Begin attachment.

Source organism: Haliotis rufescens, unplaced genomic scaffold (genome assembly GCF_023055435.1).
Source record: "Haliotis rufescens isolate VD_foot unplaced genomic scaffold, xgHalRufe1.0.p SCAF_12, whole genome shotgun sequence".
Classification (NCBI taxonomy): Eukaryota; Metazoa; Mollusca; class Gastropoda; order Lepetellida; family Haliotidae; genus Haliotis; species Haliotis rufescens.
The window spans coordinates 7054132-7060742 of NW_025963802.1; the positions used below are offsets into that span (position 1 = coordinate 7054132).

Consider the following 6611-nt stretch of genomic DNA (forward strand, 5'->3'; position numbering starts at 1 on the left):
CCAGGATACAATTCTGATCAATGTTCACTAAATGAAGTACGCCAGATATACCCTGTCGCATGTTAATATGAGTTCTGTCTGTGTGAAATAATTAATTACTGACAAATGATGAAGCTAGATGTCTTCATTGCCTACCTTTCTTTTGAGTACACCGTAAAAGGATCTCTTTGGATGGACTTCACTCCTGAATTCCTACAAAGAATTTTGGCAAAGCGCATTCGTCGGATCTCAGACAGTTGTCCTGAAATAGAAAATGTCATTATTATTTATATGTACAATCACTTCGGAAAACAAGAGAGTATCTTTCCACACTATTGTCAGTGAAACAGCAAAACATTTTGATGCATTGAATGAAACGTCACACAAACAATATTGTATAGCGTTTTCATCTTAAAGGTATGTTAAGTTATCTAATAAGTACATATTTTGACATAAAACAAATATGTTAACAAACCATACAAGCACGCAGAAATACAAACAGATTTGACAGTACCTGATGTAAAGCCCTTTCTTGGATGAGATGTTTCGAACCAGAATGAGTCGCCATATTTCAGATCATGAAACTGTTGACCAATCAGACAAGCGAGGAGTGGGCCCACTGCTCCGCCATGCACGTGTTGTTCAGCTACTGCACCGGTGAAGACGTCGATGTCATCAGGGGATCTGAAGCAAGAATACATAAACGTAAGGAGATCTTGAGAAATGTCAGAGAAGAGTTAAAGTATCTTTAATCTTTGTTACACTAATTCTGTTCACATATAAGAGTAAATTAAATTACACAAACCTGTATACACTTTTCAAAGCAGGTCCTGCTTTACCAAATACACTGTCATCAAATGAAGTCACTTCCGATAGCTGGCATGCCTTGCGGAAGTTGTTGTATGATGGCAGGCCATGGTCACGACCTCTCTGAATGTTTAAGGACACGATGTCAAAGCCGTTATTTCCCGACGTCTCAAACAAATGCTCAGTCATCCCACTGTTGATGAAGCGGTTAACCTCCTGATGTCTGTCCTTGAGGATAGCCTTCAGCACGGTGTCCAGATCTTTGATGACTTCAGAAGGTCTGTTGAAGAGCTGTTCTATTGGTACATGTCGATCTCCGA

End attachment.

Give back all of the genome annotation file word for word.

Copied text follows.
Source organism: Haliotis rufescens, unplaced genomic scaffold (genome assembly GCF_023055435.1).
Source record: "Haliotis rufescens isolate VD_foot unplaced genomic scaffold, xgHalRufe1.0.p SCAF_12, whole genome shotgun sequence".
Classification (NCBI taxonomy): Eukaryota; Metazoa; Mollusca; class Gastropoda; order Lepetellida; family Haliotidae; genus Haliotis; species Haliotis rufescens.
The window spans coordinates 7054132-7060742 of NW_025963802.1; the positions used below are offsets into that span (position 1 = coordinate 7054132).

Consider the following 6611-nt stretch of genomic DNA (forward strand, 5'->3'; position numbering starts at 1 on the left):
CCAGGATACAATTCTGATCAATGTTCACTAAATGAAGTACGCCAGATATACCCTGTCGCATGTTAATATGAGTTCTGTCTGTGTGAAATAATTAATTACTGACAAATGATGAAGCTAGATGTCTTCATTGCCTACCTTTCTTTTGAGTACACCGTAAAAGGATCTCTTTGGATGGACTTCACTCCTGAATTCCTACAAAGAATTTTGGCAAAGCGCATTCGTCGGATCTCAGACAGTTGTCCTGAAATAGAAAATGTCATTATTATTTATATGTACAATCACTTCGGAAAACAAGAGAGTATCTTTCCACACTATTGTCAGTGAAACAGCAAAACATTTTGATGCATTGAATGAAACGTCACACAAACAATATTGTATAGCGTTTTCATCTTAAAGGTATGTTAAGTTATCTAATAAGTACATATTTTGACATAAAACAAATATGTTAACAAACCATACAAGCACGCAGAAATACAAACAGATTTGACAGTACCTGATGTAAAGCCCTTTCTTGGATGAGATGTTTCGAACCAGAATGAGTCGCCATATTTCAGATCATGAAACTGTTGACCAATCAGACAAGCGAGGAGTGGGCCCACTGCTCCGCCATGCACGTGTTGTTCAGCTACTGCACCGGTGAAGACGTCGATGTCATCAGGGGATCTGAAGCAAGAATACATAAACGTAAGGAGATCTTGAGAAATGTCAGAGAAGAGTTAAAGTATCTTTAATCTTTGTTACACTAATTCTGTTCACATATAAGAGTAAATTAAATTACACAAACCTGTATACACTTTTCAAAGCAGGTCCTGCTTTACCAAATACACTGTCATCAAATGAAGTCACTTCCGATAGCTGGCATGCCTTGCGGAAGTTGTTGTATGATGGCAGGCCATGGTCACGACCTCTCTGAATGTTTAAGGACACGATGTCAAAGCCGTTATTTCCCGACGTCTCAAACAAATGCTCAGTCATCCCACTGTTGATGAAGCGGTTAACCTCCTGATGTCTGTCCTTGAGGATAGCCTTCAGCACGGTGTCCAGATCTTTGATGACTTCAGAAGGTCTGTTGAAGAGCTGTTCTATTGGTACATGTCGATCTCCGA